Public sector bodies have already had to be taken to court on the fraught issue of sex versus gender. In 2021 the campaign group Fair Play For Women (FPFW) challenged the actions of the Office for National Statistics (ONS) in a judicial review. The proposed questions and guidance for the 2021 Census had wrongly blurred the distinction between biological sex and the concept of gender. 

Data collections must be reliable. Strong data sets are needed for all the protected characteristics to enable future policy and planning of services to take all nine protected characteristics into account. FPFW had urged the ONS to address this issue, but the ONS declined to amend their guidance. This left FPFW with no option but to raise a very large sum of money to request a full judicial review – which it won

The existence of a Human Rights Ombudsperson might have helped to resolve this situation without the huge expense and risk of a judicial review, which would be beyond the capacity of many individuals and groups. See Sex and the Office for National Statistics: A Case Study in Policy Capture”,  Sullivan 2021, in The Political Quarterly, Wiley Online Library

What powers would the ombudsperson need to ensure they provide an effective remedy, as required by Article 13 of the European Convention on Human Rights, for individuals trying to enforce their rights?



The Human Rights Ombudsperson should have the power to compel public bodies and institutions to produce updated and clear guidance, that is fully compatible with the law as it stands, in a timely manner. This would provide greater clarity for institutions and public bodies and reduce the scope for unintentional breaches of the human rights of groups and individuals. 

This is particularly important in the current climate, in which lobby groups and charities that support practices imposing gender identity ideology “ahead of the law” have been giving guidance to public bodies that reflects the law as they would like it to be rather than as it currently stands. 

It is clearly not acceptable for changes/distortions in the implementation of laws to be introduced in this manner.  Any changes must be subject to full parliamentary scrutiny to guard against one group’s interests being prioritised to the detriment of others.  Examples of areas where a timely issue of guidance has not been forthcoming include the delayed EHRC guidance on single sex exemptions and the schools guidance on Relationships and Sex Education from 2019.

Guidance published for providers of single-sex services | Equality and Human Rights Commission (equalityhumanrights.com)

Relationships and sex education (RSE) and health education - GOV.UK (www.gov.uk)


Finally, and possibly most importantly, if this role is created then it is essential for checks and balances to be in place to ensure it is not targeted by groups with an interest in renewing the current practice of misrepresenting the law. 



An investigation into Policy/Institutional Capture and steps to guard against it should form part of the preliminary work in designing the role of the new Human Rights Ombudsperson.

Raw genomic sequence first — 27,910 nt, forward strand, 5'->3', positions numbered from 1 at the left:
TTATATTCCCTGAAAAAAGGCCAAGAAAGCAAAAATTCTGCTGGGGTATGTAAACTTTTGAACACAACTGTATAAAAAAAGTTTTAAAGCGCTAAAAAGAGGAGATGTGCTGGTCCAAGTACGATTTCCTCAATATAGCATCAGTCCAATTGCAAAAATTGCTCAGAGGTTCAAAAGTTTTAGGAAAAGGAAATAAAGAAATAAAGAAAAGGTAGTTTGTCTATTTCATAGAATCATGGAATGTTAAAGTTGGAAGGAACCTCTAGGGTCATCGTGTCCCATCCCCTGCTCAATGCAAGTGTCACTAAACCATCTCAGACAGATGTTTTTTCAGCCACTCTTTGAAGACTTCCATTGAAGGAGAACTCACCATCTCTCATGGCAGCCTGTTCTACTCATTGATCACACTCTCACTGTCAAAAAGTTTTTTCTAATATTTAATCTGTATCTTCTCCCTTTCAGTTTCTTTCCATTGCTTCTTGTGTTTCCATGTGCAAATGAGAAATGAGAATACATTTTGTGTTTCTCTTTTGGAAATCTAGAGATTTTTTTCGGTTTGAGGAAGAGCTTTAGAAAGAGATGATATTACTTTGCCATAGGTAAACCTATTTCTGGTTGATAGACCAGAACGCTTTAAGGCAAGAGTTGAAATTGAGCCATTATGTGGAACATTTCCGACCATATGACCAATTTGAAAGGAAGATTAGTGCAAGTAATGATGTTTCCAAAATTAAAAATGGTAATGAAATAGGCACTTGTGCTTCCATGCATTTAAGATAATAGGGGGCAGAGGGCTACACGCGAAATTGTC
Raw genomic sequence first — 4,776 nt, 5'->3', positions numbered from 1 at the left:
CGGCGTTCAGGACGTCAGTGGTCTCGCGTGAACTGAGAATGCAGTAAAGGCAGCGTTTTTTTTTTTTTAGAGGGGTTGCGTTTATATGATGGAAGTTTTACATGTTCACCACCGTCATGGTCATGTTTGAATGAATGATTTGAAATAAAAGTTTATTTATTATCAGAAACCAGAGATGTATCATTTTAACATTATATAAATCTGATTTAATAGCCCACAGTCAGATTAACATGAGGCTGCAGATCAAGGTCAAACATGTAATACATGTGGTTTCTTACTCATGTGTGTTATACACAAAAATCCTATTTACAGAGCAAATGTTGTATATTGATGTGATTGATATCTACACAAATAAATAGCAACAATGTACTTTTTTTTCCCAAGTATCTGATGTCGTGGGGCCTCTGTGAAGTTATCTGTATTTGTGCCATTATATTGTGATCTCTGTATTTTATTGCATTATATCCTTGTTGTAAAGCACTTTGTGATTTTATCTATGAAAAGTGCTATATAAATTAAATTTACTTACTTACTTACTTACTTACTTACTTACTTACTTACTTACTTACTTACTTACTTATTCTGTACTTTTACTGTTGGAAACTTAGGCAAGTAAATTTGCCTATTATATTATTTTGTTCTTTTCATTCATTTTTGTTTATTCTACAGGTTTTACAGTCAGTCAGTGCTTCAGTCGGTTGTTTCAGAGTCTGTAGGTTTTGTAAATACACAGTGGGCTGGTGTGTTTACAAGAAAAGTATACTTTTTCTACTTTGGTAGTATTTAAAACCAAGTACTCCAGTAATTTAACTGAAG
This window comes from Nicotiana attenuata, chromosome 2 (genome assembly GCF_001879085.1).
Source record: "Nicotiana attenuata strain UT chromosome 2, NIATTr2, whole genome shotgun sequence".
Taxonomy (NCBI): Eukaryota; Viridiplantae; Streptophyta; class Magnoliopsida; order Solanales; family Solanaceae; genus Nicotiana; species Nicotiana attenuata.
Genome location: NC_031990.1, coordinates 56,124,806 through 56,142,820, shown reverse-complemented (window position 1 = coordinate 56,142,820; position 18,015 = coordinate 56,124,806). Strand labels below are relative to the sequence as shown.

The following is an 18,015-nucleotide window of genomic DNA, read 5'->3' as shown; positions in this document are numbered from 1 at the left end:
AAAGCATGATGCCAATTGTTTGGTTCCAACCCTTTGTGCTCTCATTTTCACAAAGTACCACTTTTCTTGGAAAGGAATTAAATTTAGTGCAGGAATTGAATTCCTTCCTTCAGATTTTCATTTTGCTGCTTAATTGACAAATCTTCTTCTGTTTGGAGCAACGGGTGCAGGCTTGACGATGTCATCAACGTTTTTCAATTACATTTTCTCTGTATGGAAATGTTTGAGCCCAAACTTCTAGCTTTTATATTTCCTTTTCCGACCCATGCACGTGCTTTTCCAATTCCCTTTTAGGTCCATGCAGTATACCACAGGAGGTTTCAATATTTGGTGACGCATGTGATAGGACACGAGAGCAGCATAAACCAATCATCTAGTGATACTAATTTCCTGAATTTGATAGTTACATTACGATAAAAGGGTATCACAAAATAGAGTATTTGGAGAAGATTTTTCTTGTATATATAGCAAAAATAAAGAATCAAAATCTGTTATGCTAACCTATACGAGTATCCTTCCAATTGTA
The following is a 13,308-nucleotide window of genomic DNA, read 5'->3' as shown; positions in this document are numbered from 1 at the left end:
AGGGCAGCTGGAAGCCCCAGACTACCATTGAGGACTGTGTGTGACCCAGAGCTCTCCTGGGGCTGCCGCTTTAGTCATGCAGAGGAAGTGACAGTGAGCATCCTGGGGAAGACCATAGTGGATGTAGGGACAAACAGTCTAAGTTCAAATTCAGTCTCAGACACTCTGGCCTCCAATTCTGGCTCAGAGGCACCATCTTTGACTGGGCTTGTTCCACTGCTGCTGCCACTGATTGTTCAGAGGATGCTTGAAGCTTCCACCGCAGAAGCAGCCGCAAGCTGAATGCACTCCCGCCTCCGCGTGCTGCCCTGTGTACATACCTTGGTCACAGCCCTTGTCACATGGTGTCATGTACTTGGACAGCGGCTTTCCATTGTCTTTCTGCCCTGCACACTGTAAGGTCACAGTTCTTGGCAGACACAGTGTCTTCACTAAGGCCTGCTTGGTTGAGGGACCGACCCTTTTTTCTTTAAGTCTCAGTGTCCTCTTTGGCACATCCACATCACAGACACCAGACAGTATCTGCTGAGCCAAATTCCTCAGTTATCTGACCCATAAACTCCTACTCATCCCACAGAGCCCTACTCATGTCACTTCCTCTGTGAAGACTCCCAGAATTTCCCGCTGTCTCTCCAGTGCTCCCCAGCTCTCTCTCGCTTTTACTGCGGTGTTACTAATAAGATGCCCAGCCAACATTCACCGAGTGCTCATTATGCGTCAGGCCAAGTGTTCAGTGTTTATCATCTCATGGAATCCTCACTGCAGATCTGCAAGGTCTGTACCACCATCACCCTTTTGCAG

See Preventing Policy Capture: Integrity in Public Decision Making | READ online (oecd-ilibrary.org)


How would the Human Rights Ombudsperson interact with existing mechanisms such as ombudspersons and Commissioners, including in the devolved nations?

How would the Human Rights Ombudsperson interact with other bodies tasked with upholding human rights, including the Equality and Human Rights Commission?

Are there other steps that should be taken alongside introducing a Human Rights Ombudsperson to ensure people can effectively enforce their rights out of court?


LGB Alliance is not able to contribute answers to these questions – we hope that subject matter experts will have done so.



The United Kingdom, along with many other countries, has been overtaken by a new gender identity ideology movement intent on making radical changes to society without Parliamentary, media, or public scrutiny. The details of this strategy are laid out in the 2019 report supported by the law firm Dentons and written for the International Lesbian, Gay, Bisexual, Transgender, Queer and Intersex (LGBTQI) Youth & Student Organisation (IGLYO)https://www.iglyo.com/wp-content/uploads/2019/11/IGLYO_v3-1.pdf

This extraordinary guidance encourages activists to bypass the normal processes of liberal democracy to achieve their aims.  The report has been analysed in detail by James Kirkup in an article in The Spectator – “The document that reveals the remarkable tactics of trans lobbyists” - https://www.spectator.co.uk/article/the-document-that-reveals-the-remarkable-tactics-of-trans-lobbyists

At a time when liberal democracy itself may be under threat, when an unprecedented level of authoritarianism is sweeping through all our public institutions, the need for a Human Rights Ombudsperson has never been greater. 

LGB Alliance would be delighted to work with the Joint Committee in further discussions on this vital role.  If you have any questions regarding our response, please contact kate.harris@lgballiance.org.uk